The primary medium for the course will be a digital environment which supports reflection across time, for example a blog or comparable space in which regular posts can be made, and which supports multiple formats and modes of representation (text, image, video). Programmes will choose the environment which aligns best with their pedagogic ethos, but a blog space will be provided as a baseline for all programmes. This space will be designed to enable peer support and peer commentary on each other's work, with granular permissions allowing students to make posts public or entirely private where preferred. It will be lightly monitored by teaching assistants in order to help programme teams identify instances where students appear to be struggling. It will be supported by three group supervision meetings and one individual supervisor meeting, each of which integrate with the support plan for the final project.
At the end of semester 1 (in year 1 for full-time students) students will submit a 1,000 word reflective summary of their work and its implications for their project - this will receive formative feedback from their project supervisor early in semester 2.
Students' reflections will culminate in a project plan which pulls together their thinking over the period of their study and applies it to a coherent, robust and well-structured plan for the completion of their project work. This project plan (2,000 words) will be submitted as the final assessed element of the course (in early May) and will form the basis of a focused meeting with supervisors in late May.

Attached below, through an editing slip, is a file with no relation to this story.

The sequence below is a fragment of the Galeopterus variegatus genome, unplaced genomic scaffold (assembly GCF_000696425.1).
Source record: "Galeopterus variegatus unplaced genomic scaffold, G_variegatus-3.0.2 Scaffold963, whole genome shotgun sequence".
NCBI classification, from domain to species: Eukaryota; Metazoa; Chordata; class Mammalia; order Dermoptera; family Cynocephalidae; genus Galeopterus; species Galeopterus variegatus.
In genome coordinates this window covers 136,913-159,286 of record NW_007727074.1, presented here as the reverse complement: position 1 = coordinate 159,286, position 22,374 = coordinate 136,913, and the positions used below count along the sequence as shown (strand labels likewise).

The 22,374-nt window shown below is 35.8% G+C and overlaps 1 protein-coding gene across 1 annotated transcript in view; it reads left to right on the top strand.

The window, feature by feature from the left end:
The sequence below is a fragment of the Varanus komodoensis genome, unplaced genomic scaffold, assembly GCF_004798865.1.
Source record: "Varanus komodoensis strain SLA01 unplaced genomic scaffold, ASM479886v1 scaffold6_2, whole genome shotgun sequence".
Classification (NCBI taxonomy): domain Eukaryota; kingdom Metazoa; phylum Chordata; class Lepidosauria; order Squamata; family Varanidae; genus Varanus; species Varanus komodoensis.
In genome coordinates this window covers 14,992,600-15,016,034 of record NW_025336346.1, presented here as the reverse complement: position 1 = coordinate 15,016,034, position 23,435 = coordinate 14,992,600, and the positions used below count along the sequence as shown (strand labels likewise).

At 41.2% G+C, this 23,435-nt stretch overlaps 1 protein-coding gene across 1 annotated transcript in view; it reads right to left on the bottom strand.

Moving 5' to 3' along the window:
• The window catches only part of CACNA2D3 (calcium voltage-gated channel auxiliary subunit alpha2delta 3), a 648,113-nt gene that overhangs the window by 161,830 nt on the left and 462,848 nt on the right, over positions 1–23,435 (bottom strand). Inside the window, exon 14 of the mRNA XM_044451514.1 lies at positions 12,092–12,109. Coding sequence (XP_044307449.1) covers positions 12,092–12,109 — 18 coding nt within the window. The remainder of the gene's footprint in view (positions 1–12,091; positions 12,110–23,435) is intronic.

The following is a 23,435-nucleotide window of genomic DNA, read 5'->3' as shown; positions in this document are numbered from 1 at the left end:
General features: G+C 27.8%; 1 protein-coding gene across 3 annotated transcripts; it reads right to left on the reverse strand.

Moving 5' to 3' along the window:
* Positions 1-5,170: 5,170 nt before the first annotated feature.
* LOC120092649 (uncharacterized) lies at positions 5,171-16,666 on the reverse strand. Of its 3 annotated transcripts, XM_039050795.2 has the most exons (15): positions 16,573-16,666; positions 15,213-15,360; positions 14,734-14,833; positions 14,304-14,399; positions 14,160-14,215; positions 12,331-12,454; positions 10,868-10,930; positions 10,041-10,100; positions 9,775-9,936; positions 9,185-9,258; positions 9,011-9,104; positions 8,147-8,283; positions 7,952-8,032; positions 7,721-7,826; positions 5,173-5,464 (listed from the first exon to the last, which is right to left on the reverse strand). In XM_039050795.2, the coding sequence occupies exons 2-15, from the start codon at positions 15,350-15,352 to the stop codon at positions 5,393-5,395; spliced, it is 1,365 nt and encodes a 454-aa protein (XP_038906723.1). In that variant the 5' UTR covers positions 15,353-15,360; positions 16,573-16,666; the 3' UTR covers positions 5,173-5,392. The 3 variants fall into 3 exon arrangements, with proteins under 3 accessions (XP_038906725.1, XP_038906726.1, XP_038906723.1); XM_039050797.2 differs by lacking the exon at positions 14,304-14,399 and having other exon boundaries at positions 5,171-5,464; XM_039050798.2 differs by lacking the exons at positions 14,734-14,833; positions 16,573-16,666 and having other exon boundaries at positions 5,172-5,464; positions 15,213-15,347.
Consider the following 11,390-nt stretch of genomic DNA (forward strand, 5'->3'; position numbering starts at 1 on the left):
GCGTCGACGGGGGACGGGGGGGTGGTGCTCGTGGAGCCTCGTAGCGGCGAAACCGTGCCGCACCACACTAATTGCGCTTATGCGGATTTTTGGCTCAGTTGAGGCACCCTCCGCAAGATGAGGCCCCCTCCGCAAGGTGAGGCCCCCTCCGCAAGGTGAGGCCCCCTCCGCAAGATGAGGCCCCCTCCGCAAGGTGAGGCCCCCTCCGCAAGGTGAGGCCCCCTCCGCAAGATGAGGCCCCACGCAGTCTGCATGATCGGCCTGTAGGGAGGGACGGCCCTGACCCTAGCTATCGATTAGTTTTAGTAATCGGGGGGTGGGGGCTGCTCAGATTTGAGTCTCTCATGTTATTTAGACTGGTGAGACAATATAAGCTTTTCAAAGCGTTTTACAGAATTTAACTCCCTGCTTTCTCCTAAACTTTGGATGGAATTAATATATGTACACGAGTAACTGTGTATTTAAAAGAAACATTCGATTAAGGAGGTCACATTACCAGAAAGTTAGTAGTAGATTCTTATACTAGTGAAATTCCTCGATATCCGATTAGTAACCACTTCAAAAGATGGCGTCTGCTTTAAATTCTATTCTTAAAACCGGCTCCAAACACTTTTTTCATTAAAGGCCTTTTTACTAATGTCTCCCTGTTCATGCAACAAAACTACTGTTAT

Edinburgh Futures Institute (EFI) - On-Site Fusion Course Delivery Information:
The Edinburgh Futures Institute will teach this course in a way that enables online and on-campus students to study together. This approach (our 'fusion' teaching model) offers students flexible and inclusive ways to study, and the ability to choose whether to be on-campus or online at the level of the individual course. It also opens up ways for diverse groups of students to study together regardless of geographical location. To enable this, the course will use technologies to record and live-stream student and staff participation during their teaching and learning activities.
Students should be aware that:
- Classrooms used in this course will have additional technology in place: students might not be able to sit in areas away from microphones or outside the field of view of all cameras.
- Unless the lecturer or tutor indicates otherwise you should assume the session is being recorded.
As part of your course, you will need access to a personal computing device. Unless otherwise stated activities will be web browser based and as a minimum we recommend a device with a physical keyboard and screen that can access the internet.
Entry Requirements (not applicable to Visiting Students)
Course Delivery Information
|Academic year 2023/24, Not available to visiting students (SS1)
|Course Start Date
|Learning and Teaching activities (Further Info)
Dissertation/Project Supervision Hours 4,
Programme Level Learning and Teaching Hours 4,